In follow-on from the discussion about the NYT article on breastfeeding, Jamie Selkie has been discussing guilt. Why, she asks, is the guilt card a conversation stopper in discussions about breastfeeding and breastfeeding advocacy? Is it possible to avoid making anyone feel guilty about this topic? Should we even be trying to do so?
The short answer to that is: Of course not. You are not going to be able to please all of the people all of the time. The G Word should not be an automatic veto of a subject, because that would leave us unable to talk about anything more contentious than the weather. There is simply no way to discuss hot-button topics, even in the mildest and most unjudgemental of terms, without leaving somebody somewhere feeling guilty. (Jamie’s story about the LLL leader she knows reminded me of my days as a vegetarian – on a number of occasions, I would mention to someone that I was vegetarian and be met with a hasty "Well, I don’t eat meat often! Really! And when I do it’s mostly chicken, and not beef or…". The mere fact that I had decided to avoid meat myself apparently caused some people to mistake me for someone who gave a damn what anybody else did or didn’t decide on this particular issue.)
The problem isn’t with the existence of guilt in this discussion. It’s with the way it’s used. Although a number of breastfeeding advocates don’t seem to make any distinctions here ("What? You mean we can’t nag women about how stupid and dangerous formula-feeding is? Dammit, we’re just not allowed to say anything about breastfeeding these days!"), there’s actually a crucial difference between seeing guilt as an occasional unavoidable evil, and seeing it as a deliberate strategy. Yes, the former should be accepted. But, as I’ve already written, I think there are very good reasons to try to avoid the latter; and we should recognise the difference.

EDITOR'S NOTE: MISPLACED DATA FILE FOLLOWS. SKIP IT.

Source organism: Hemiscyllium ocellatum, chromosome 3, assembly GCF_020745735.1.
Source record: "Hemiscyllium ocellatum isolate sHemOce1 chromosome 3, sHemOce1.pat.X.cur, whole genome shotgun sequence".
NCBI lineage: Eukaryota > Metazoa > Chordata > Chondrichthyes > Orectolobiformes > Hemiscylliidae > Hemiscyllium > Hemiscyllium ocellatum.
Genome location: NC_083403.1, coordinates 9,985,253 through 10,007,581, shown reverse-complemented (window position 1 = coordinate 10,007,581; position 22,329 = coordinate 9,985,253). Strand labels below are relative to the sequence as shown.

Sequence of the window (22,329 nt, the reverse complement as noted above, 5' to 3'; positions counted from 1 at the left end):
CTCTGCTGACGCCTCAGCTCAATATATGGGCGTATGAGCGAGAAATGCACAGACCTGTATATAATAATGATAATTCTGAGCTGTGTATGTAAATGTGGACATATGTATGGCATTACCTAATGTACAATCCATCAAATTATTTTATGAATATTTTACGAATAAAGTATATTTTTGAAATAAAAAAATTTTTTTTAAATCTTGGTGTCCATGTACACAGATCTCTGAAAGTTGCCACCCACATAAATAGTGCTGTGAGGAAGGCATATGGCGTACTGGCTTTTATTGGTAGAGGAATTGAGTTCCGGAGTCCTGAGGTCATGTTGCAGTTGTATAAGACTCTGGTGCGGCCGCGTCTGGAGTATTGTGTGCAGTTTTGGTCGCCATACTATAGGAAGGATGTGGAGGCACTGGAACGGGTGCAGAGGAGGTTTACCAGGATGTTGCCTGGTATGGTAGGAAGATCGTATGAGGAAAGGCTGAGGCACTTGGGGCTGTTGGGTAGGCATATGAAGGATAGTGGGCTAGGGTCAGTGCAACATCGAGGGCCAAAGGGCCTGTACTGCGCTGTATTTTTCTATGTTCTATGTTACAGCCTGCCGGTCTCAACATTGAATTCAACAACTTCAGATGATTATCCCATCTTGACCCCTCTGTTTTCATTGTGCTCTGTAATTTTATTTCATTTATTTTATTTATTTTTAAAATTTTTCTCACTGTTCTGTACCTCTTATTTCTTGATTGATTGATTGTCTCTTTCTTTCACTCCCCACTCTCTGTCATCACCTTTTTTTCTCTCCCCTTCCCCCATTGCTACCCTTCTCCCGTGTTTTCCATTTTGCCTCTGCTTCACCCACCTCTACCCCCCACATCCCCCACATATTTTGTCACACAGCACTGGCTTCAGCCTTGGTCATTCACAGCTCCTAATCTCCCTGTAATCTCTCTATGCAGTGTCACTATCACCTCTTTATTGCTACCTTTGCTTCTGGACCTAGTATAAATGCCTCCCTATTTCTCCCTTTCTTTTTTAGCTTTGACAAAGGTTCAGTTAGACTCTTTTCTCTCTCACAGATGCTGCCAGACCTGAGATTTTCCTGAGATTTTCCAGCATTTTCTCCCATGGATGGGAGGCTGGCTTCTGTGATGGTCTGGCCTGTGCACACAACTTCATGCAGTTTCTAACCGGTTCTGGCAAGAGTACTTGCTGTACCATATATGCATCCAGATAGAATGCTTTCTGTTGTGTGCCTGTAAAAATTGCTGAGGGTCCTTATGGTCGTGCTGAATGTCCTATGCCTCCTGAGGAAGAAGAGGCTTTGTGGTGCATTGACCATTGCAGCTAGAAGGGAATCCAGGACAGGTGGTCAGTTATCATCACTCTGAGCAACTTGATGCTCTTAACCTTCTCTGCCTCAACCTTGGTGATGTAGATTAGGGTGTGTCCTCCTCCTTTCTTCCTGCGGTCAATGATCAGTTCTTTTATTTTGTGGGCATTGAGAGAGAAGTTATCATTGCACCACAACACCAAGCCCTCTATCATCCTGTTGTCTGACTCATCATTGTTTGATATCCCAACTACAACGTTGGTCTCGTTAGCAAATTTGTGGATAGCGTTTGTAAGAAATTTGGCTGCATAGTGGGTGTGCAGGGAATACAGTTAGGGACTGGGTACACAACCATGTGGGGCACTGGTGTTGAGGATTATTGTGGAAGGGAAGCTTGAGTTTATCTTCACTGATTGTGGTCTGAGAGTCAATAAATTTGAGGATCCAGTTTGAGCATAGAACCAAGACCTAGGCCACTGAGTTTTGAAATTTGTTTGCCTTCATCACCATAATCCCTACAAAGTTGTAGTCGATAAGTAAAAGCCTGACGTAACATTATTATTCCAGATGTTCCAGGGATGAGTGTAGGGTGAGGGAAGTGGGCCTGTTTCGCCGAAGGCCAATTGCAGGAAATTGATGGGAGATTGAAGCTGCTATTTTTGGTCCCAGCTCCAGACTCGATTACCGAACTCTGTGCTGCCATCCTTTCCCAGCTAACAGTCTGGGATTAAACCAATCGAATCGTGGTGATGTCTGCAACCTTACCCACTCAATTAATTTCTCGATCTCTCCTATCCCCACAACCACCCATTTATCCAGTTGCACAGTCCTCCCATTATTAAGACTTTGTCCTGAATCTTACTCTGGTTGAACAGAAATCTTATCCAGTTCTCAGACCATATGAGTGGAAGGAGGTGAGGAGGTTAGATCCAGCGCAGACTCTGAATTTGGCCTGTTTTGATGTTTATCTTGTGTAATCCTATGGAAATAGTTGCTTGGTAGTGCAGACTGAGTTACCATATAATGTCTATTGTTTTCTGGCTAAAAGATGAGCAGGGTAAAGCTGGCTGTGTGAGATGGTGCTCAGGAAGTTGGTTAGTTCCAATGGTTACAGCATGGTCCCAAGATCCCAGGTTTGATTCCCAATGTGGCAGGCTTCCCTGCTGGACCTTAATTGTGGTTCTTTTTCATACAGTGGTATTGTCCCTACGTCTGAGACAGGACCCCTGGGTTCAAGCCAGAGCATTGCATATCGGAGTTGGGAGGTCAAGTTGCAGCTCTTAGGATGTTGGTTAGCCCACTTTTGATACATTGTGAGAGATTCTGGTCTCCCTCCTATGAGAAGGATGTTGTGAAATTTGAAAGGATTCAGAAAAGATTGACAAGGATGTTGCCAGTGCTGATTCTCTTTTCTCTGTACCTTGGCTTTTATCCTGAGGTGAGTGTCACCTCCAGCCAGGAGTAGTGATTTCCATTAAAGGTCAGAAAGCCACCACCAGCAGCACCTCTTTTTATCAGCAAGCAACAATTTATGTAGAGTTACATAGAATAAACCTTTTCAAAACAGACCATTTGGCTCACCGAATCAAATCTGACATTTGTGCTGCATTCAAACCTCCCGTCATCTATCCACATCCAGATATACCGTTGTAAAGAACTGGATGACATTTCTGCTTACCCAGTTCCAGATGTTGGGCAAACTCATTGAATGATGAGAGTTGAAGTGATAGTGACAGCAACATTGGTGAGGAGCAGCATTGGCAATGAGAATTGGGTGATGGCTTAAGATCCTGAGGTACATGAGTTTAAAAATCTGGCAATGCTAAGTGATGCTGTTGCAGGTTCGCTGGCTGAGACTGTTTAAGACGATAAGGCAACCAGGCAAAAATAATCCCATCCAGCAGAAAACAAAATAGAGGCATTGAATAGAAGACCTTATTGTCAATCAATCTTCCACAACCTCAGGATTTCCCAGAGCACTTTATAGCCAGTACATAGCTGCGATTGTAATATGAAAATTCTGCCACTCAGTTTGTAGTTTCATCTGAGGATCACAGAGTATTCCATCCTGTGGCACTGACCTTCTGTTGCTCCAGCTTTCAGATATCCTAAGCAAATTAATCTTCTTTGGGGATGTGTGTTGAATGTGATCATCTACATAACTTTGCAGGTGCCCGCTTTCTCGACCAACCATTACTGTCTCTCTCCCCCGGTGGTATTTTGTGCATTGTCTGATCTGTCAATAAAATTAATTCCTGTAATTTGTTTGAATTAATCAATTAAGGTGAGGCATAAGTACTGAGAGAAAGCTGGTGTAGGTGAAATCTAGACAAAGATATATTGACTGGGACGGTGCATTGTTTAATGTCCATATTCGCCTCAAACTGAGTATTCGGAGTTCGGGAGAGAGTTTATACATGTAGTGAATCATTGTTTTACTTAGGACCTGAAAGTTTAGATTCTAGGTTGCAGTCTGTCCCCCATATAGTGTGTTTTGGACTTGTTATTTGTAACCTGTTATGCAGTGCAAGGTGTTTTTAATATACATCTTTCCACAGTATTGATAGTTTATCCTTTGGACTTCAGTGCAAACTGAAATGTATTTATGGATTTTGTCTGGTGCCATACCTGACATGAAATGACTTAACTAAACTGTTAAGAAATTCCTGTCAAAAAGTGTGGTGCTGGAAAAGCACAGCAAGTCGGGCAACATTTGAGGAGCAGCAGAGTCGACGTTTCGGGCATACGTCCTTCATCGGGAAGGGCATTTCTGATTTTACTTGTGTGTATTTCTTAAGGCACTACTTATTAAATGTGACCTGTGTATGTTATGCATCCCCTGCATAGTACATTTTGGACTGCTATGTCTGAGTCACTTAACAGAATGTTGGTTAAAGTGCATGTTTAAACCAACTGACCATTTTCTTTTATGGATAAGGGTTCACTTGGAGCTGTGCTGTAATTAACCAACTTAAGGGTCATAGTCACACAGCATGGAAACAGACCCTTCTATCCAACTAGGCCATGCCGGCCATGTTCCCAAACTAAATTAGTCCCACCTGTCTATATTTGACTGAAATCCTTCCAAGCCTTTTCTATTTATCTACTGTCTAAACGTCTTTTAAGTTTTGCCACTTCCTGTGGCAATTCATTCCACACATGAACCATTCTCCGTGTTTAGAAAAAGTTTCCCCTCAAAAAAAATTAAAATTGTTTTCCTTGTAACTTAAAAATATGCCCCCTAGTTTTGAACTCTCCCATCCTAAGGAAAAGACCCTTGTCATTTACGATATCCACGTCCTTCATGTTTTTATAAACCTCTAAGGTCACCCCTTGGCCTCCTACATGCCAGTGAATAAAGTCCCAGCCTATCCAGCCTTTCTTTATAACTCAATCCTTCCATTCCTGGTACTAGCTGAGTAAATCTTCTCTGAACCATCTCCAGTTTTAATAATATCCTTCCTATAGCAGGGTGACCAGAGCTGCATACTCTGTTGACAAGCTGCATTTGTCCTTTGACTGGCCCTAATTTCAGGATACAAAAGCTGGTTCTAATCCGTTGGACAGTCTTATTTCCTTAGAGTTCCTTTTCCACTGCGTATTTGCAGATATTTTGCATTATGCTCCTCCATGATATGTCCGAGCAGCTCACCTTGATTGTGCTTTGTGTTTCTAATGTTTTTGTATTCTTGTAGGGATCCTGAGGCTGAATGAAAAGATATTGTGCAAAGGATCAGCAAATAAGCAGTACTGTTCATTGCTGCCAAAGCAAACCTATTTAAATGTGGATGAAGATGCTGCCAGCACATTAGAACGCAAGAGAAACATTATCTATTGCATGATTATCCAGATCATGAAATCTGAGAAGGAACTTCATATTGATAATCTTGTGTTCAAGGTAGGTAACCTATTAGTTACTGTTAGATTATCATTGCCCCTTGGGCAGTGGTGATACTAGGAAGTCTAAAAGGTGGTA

(And this is before we even get onto the subject of a particularly unpleasant habit of some of the more militant wing of breastfeeding advocates – using guilt as revenge. That, I have realised, requires an entire separate post in itself.)
When we raise the subject of breastfeeding, some women, somewhere, are going to feel a pang of guilt about the subject. As good as it would be to be able to avoid that entirely, the cost of doing so would be to deprive other women of the information and support that they need in order to make fully informed choices. We should be willing to raise the subject of breastfeeding with mothers-to-be and new mothers, to check that their reasons for choosing not to breastfeed or to supplement aren’t based on misinformation, to make sure they know where to get more information if they want it. But that doesn’t mean we have to be critical or tactless or bossy or bitchy about doing so.
The question we should be asking ourselves about our attempts at promoting breastfeeding is not "Will this make any women feel guilty?", but "Is this
constructive rather than destructive? Is it, overall, likely to be
To be continued…